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A single-voxel 1H-MRS filtering strategy for in vivo detection of serine (Ser) in human brain at 7T is proposed. Spectral difference of coupled resonances arising from different subecho times of triple refocusing at a constant total echo time was utilized to detect the Ser multiplet and cancel the overlapping creatine (Cr) 3.92-ppm singlet via difference editing. Dependence of the Ser signal on subecho times was investigated using density-matrix simulation incorporating the slice-selective RF pulses. The simulation indicated that the difference-edited Ser CH2 multiplet at ~3.96 ppm is maximized with (TE1, TE2, TE3) = (54, 78, 78) and (36, 152, 22) ms. The edited Ser peak amplitude was estimated, with both numerical and phantom analyses of the performance, as 83% with respect to 90°-acquisition for a localized volume, ignoring relaxation effects. From the area ratio of the edited Ser and unedited Cr 3.03-ppm peaks, assuming identical T1 and T2 between Ser and Cr, the Ser-to-Cr concentration ratio for the frontal cortex of healthy adults was estimated to be 0.8 ± 0.2 (mean ± SD, n = 6).
Serine (Ser) is an endogenous amino acid in brain which functions as a co-agonist with glutamate at the N-methyl-D-aspartate (NMDA) receptor, modulating the activity of glutamate at the NMDA ionophore (1–4). In disorders of cognition, especially psychosis, alterations in glutamate transmission have been found, possibly including serine signaling (5–7). Pharmacologic approaches for treating schizophrenia with serine or its agonists have been proposed. A sensitive measure of serine in brain could be pivotal in defining regional tissue pathology and/or a biomarker of response.
Ser has three non-exchangeable protons from a CH2 group and a CH group, forming an ABX spin system with resonances at 3.98, 3.94 and 3.83 ppm, respectively. The spins are scalar coupled with strength of (JAB, JAX, JBX) = (−12.3, 3.6, 6.0) Hz, giving a doublet of doublet at the resonances (8). In vivo detection of Ser in the human brain remains as a challenge due to its relatively low concentration (~0.4 mM) and the spectral overlap by the large methylene resonance of creatine (Cr) at 3.92 ppm. The first attempt to measure this low-abundance metabolite in vivo was reported recently (9). This spectrally selective refocusing method employed, at 4T, a narrow-band 180° RF pulse to selectively refocus the Ser CH proton resonance at 3.83 ppm and to dephase the Cr 3.92-ppm resonance. The clinical utility of this method may be somewhat limited because the Ser signal intensity and lineshape are both sensitive to frequency drifts under the narrow-band 180° pulse, arising from subject movements during a potentially long scan time that is required to achieve an acceptable signal to noise ratio (SNR) of this low-concentration metabolite.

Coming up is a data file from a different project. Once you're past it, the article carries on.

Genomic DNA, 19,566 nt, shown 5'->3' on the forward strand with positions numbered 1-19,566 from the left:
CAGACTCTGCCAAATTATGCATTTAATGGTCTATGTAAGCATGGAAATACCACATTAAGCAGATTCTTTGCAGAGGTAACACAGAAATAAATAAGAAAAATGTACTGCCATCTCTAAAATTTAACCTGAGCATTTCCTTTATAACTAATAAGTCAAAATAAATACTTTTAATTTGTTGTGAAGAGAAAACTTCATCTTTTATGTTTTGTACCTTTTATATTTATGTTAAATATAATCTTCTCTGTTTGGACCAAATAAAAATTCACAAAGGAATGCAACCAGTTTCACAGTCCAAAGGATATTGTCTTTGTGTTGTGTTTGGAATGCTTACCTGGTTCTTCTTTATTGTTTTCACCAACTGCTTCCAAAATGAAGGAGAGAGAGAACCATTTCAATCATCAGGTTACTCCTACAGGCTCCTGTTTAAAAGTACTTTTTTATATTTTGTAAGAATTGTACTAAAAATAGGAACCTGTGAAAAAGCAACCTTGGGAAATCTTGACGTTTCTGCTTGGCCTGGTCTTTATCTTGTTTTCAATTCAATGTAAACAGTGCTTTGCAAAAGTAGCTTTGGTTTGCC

Here, we propose a constant-TE triple-refocusing difference editing strategy for detection of Ser without the need of spectrally-selective excitation between the proximate Ser resonances. The method utilizes difference in spectral pattern of scalar coupled resonances following a pair of subecho time sets (i.e., TE1, TE2 and TE3) at a constant total echo time (TE). Subtraction between subspectra reveals a Ser CH2 multiplet, while canceling the Cr 3.92-ppm singlet which depends on TE only. Subecho times were optimized with density matrix simulation and the performance of the editing was validated in phantom tests. A preliminary in vivo study has focused on the human frontal brain, a region with particular relevance for neuropsychiatric disorders (10,11).
Scalar coupled resonances exhibit different spectral patterns between different sets of subecho times in a multiple refocusing sequence. Since the Cr 3.92-ppm signal intensity, which is the primary obstacle in Ser detection, depends on the total echo time only, subtraction of spectra obtained with different sets of subecho times at a constant total TE can be utilized to detect the coupled Ser resonances, while canceling the Cr methylene signal. A triple refocusing sequence was explored for detection of the CH2 proton resonances of Ser in the human brain. A 180° RF pulse was inserted within PRESS (point-resolved spectroscopy), as illustrated in Fig. 1a. This 20-ms 180° pulse (bandwidth = 816 Hz), tuned to 3.0 ppm, refocused only resonances between 1.8 4.2 ppm, thus suppressing the water signal, Fig. 1b. The spatial localization part of the triple refocusing sequence consisted of an 8.8-ms amplitude/frequency-modulated 90° RF pulse (BW = 4.7 kHz) and two 11.9-ms amplitude modulated 180° RF pulses (BW = 1.4 kHz), both designed at B1 = 15 μT.